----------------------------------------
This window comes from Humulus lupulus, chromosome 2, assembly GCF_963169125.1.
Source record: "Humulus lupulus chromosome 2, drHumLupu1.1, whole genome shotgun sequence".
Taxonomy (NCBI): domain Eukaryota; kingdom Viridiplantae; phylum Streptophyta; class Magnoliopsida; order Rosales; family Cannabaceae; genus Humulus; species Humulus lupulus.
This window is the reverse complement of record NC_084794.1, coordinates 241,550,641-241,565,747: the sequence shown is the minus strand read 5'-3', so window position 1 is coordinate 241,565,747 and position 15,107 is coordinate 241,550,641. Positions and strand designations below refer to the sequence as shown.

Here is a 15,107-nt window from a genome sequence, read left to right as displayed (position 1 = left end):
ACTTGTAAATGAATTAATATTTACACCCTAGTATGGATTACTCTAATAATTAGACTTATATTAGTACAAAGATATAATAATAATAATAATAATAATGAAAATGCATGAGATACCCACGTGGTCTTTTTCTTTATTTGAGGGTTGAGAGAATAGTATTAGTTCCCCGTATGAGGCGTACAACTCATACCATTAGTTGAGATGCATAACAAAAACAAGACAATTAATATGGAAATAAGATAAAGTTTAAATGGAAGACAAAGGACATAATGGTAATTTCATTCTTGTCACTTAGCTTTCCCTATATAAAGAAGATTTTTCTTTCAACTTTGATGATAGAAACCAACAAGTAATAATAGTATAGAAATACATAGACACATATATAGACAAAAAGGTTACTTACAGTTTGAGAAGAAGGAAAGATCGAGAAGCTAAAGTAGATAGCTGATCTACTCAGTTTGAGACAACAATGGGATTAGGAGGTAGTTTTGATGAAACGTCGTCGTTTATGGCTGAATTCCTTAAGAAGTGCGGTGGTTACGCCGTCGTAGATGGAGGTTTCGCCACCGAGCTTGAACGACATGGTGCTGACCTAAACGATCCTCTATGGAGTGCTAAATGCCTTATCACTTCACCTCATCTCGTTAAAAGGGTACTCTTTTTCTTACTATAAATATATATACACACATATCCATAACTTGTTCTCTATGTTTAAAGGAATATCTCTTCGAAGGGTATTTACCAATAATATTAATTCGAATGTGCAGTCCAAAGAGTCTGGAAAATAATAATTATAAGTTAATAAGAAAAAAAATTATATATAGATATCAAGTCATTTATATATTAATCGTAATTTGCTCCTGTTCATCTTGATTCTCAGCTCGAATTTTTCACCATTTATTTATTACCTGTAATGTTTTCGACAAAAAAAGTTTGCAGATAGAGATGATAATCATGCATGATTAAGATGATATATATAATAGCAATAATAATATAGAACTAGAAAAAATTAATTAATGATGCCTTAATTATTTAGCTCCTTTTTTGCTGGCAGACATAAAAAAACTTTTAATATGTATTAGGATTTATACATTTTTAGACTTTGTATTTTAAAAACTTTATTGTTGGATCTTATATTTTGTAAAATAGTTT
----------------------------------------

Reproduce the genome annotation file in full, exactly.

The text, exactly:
This window comes from Humulus lupulus, chromosome 2, assembly GCF_963169125.1.
Source record: "Humulus lupulus chromosome 2, drHumLupu1.1, whole genome shotgun sequence".
Taxonomy (NCBI): domain Eukaryota; kingdom Viridiplantae; phylum Streptophyta; class Magnoliopsida; order Rosales; family Cannabaceae; genus Humulus; species Humulus lupulus.
This window is the reverse complement of record NC_084794.1, coordinates 241,550,641-241,565,747: the sequence shown is the minus strand read 5'-3', so window position 1 is coordinate 241,565,747 and position 15,107 is coordinate 241,550,641. Positions and strand designations below refer to the sequence as shown.

Here is a 15,107-nt window from a genome sequence, read left to right as displayed (position 1 = left end):
ACTTGTAAATGAATTAATATTTACACCCTAGTATGGATTACTCTAATAATTAGACTTATATTAGTACAAAGATATAATAATAATAATAATAATAATGAAAATGCATGAGATACCCACGTGGTCTTTTTCTTTATTTGAGGGTTGAGAGAATAGTATTAGTTCCCCGTATGAGGCGTACAACTCATACCATTAGTTGAGATGCATAACAAAAACAAGACAATTAATATGGAAATAAGATAAAGTTTAAATGGAAGACAAAGGACATAATGGTAATTTCATTCTTGTCACTTAGCTTTCCCTATATAAAGAAGATTTTTCTTTCAACTTTGATGATAGAAACCAACAAGTAATAATAGTATAGAAATACATAGACACATATATAGACAAAAAGGTTACTTACAGTTTGAGAAGAAGGAAAGATCGAGAAGCTAAAGTAGATAGCTGATCTACTCAGTTTGAGACAACAATGGGATTAGGAGGTAGTTTTGATGAAACGTCGTCGTTTATGGCTGAATTCCTTAAGAAGTGCGGTGGTTACGCCGTCGTAGATGGAGGTTTCGCCACCGAGCTTGAACGACATGGTGCTGACCTAAACGATCCTCTATGGAGTGCTAAATGCCTTATCACTTCACCTCATCTCGTTAAAAGGGTACTCTTTTTCTTACTATAAATATATATACACACATATCCATAACTTGTTCTCTATGTTTAAAGGAATATCTCTTCGAAGGGTATTTACCAATAATATTAATTCGAATGTGCAGTCCAAAGAGTCTGGAAAATAATAATTATAAGTTAATAAGAAAAAAAATTATATATAGATATCAAGTCATTTATATATTAATCGTAATTTGCTCCTGTTCATCTTGATTCTCAGCTCGAATTTTTCACCATTTATTTATTACCTGTAATGTTTTCGACAAAAAAAGTTTGCAGATAGAGATGATAATCATGCATGATTAAGATGATATATATAATAGCAATAATAATATAGAACTAGAAAAAATTAATTAATGATGCCTTAATTATTTAGCTCCTTTTTTGCTGGCAGACATAAAAAAACTTTTAATATGTATTAGGATTTATACATTTTTAGACTTTGTATTTTAAAAACTTTATTGTTGGATCTTATATTTTGTAAAATAGTTT